If you're 65 years of age or older, are generally fit, and have no limiting health conditions you can follow the guidelines listed below.
 
For Important Health Benefits
 
Older adults need at least:
 --- 2 hours and 30 minutes (150 minutes) of moderate-intensity aerobic activit(http://www.cdc.gov/physicalactivity/basics/glossary/index.htm#mod-intensity) (i.e., brisk walking) every week and muscle-strengthening activities(http://www.cdc.gov/physicalactivity/basics/glossary/index.htm#muscle-strength) on 2 or more days a week that work all major muscle groups (legs, hips, back, abdomen, chest, shoulders, and arms).
 
[OR]
 
--- 1 hour and 15 minutes (75 minutes) of vigorous-intensity aerobic activity(http://www.cdc.gov/physicalactivity/basics/glossary/index.htm#muscle-strength) (i.e., jogging or running) every week and muscle-strengthening activities (http://www.cdc.gov/physicalactivity/basics/glossary/index.htm#muscle-strength) on 2 or more days a week that work all major muscle groups (legs, hips, back, abdomen, chest, shoulders, and arms).
 
[OR]
 
--- An equivalent mix of moderate- and vigorous-intensity aerobic activity and muscle-strengthening activities(http://www.cdc.gov/physicalactivity/basics/older_adults/index.htm) on 2 or more days a week that work all major muscle groups (legs, hips, back, abdomen, chest, shoulders, and arms).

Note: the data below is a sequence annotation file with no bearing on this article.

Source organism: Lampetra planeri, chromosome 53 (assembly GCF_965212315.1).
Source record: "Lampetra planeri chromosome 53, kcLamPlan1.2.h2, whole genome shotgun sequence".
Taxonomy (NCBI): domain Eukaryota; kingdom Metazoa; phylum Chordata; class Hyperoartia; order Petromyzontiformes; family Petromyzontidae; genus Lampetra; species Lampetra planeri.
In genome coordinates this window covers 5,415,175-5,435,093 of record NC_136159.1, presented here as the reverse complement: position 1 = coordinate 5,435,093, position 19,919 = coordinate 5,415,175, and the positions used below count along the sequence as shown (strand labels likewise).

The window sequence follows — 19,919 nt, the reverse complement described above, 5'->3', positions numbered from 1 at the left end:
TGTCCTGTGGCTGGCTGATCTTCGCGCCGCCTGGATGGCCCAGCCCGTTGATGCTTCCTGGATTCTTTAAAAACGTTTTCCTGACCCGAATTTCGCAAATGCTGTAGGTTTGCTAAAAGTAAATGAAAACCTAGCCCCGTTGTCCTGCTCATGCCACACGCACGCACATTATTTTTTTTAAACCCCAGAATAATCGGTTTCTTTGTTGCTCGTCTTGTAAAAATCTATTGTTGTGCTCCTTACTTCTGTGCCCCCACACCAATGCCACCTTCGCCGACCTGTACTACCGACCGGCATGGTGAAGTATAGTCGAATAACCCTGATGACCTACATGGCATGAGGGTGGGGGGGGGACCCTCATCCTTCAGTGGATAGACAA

For Even Greater Health Benefits
 
Older adults should increase their activity to:
 
--- 5 hours (300 minutes) each week of moderate-intensity aerobic activity(http://www.cdc.gov/physicalactivity/basics/older_adults/index.htm) and
muscle-strengthening activities(http://www.cdc.gov/physicalactivity/basics/older_adults/index.htm) on 2 or more days a week that work all major muscle groups (legs, hips, back, abdomen, chest, shoulders, and arms).
 
[OR]
 
--- 2 hours and 30 minutes (150 minutes) each week of vigrous-intensity aerobic activity(http://www.cdc.gov/physicalactivity/basics/older_adults/index.htm) and
muscle-strengthening activities(http://www.cdc.gov/physicalactivity/basics/older_adults/index.htm) on 2 or more days a week that work all major muscle groups (legs, hips, back, abdomen, chest, shoulders, and arms).
 
[OR]
 
--- An equivalent mix of moderate- and vigorous-intensity aerobic activity(http://www.cdc.gov/physicalactivity/basics/older_adults/index.htm) and
muscle-strengthening activities(http://www.cdc.gov/physicalactivity/basics/older_adults/index.htm) on 2 or more days a week that work all major muscle groups (legs, hips, back, abdomen, chest, shoulders, and arms).
 *****Tips on Getting Active
Making Physical Activity a Part of an Older Adult's Life(http://www.cdc.gov/physicalactivity/basics/adding-pa/activities-olderadults.htm)
If you're thinking, "How can I meet the guidelines each week?" don't worry. You'll be surprised by the variety of activities you have to choose from.
 
 
*****More time equals more health benefits
If you go beyond 300 minutes a week of moderate-intensity activity, or 150 minutes a week of vigorous-intensity activity, you'll gain even more health benefits.